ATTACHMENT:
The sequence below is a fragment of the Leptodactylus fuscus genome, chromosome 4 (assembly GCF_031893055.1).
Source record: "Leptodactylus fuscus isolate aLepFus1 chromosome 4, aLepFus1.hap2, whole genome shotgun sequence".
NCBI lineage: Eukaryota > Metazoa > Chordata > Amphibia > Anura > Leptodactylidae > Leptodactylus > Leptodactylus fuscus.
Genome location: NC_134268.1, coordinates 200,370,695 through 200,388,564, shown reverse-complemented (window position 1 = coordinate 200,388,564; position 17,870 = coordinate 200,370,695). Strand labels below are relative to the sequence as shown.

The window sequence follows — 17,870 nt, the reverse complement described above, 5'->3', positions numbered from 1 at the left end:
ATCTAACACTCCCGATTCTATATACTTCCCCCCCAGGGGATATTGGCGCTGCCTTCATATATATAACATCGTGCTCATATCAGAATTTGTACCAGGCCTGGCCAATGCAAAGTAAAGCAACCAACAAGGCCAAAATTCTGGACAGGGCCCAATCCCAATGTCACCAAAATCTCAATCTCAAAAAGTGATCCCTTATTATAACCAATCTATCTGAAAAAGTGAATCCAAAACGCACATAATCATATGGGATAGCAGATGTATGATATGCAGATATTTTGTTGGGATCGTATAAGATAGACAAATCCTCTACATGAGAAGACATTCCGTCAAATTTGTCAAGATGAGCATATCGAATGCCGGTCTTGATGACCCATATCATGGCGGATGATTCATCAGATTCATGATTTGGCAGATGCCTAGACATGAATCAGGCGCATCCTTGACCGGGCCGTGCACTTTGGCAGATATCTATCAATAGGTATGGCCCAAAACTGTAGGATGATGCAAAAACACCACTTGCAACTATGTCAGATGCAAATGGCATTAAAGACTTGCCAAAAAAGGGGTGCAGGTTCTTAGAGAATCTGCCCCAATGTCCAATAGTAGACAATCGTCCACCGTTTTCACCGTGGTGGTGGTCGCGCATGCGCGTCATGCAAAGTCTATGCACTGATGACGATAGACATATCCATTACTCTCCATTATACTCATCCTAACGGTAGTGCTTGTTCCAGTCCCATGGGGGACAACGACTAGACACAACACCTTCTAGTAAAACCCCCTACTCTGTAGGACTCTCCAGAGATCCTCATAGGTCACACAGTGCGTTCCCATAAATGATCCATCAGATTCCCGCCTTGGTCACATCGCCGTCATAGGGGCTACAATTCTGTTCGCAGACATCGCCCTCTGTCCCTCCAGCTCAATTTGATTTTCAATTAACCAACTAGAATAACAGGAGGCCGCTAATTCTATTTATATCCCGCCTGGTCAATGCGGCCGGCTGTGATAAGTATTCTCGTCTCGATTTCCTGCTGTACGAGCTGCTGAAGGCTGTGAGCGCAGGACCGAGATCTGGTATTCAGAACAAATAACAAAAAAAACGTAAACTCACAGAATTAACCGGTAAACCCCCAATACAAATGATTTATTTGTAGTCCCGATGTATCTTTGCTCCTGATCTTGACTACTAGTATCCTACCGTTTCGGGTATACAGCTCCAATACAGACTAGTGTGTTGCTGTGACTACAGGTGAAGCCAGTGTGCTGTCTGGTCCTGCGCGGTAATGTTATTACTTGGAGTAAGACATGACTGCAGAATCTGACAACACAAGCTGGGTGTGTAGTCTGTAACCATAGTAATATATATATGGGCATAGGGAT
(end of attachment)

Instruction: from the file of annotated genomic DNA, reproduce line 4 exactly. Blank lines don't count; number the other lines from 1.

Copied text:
Genome location: NC_134268.1, coordinates 200,370,695 through 200,388,564, shown reverse-complemented (window position 1 = coordinate 200,388,564; position 17,870 = coordinate 200,370,695). Strand labels below are relative to the sequence as shown.